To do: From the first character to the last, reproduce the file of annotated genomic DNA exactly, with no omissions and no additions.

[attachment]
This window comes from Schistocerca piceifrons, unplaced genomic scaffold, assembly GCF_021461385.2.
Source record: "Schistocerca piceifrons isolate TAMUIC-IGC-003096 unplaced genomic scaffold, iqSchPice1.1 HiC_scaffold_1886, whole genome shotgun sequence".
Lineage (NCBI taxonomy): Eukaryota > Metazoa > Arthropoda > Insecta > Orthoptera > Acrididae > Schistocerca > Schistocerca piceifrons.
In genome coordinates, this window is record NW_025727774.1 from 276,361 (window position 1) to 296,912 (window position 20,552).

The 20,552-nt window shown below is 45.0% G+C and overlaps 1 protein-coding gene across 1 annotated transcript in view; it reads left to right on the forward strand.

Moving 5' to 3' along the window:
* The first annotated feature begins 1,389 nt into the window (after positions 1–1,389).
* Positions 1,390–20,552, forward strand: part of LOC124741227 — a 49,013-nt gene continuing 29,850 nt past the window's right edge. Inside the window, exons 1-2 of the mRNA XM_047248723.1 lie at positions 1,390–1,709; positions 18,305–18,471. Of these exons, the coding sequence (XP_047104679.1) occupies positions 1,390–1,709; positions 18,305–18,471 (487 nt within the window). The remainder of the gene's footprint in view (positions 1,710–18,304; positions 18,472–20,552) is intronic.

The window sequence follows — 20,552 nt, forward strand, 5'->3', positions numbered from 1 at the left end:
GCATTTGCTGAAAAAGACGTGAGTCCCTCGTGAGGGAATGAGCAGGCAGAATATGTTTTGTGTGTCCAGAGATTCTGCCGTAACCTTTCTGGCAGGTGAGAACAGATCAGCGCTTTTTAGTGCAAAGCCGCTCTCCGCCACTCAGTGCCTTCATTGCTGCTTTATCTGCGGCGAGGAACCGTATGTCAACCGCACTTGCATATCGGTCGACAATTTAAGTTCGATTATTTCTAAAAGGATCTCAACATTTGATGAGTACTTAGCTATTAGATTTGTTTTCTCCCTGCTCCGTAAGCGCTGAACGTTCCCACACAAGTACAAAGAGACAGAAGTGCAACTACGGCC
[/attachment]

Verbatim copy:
This window comes from Schistocerca piceifrons, unplaced genomic scaffold, assembly GCF_021461385.2.
Source record: "Schistocerca piceifrons isolate TAMUIC-IGC-003096 unplaced genomic scaffold, iqSchPice1.1 HiC_scaffold_1886, whole genome shotgun sequence".
Lineage (NCBI taxonomy): Eukaryota > Metazoa > Arthropoda > Insecta > Orthoptera > Acrididae > Schistocerca > Schistocerca piceifrons.
In genome coordinates, this window is record NW_025727774.1 from 276,361 (window position 1) to 296,912 (window position 20,552).

The 20,552-nt window shown below is 45.0% G+C and overlaps 1 protein-coding gene across 1 annotated transcript in view; it reads left to right on the forward strand.

Moving 5' to 3' along the window:
* The first annotated feature begins 1,389 nt into the window (after positions 1–1,389).
* Positions 1,390–20,552, forward strand: part of LOC124741227 — a 49,013-nt gene continuing 29,850 nt past the window's right edge. Inside the window, exons 1-2 of the mRNA XM_047248723.1 lie at positions 1,390–1,709; positions 18,305–18,471. Of these exons, the coding sequence (XP_047104679.1) occupies positions 1,390–1,709; positions 18,305–18,471 (487 nt within the window). The remainder of the gene's footprint in view (positions 1,710–18,304; positions 18,472–20,552) is intronic.

The window sequence follows — 20,552 nt, forward strand, 5'->3', positions numbered from 1 at the left end:
GCATTTGCTGAAAAAGACGTGAGTCCCTCGTGAGGGAATGAGCAGGCAGAATATGTTTTGTGTGTCCAGAGATTCTGCCGTAACCTTTCTGGCAGGTGAGAACAGATCAGCGCTTTTTAGTGCAAAGCCGCTCTCCGCCACTCAGTGCCTTCATTGCTGCTTTATCTGCGGCGAGGAACCGTATGTCAACCGCACTTGCATATCGGTCGACAATTTAAGTTCGATTATTTCTAAAAGGATCTCAACATTTGATGAGTACTTAGCTATTAGATTTGTTTTCTCCCTGCTCCGTAAGCGCTGAACGTTCCCACACAAGTACAAAGAGACAGAAGTGCAACTACGGCC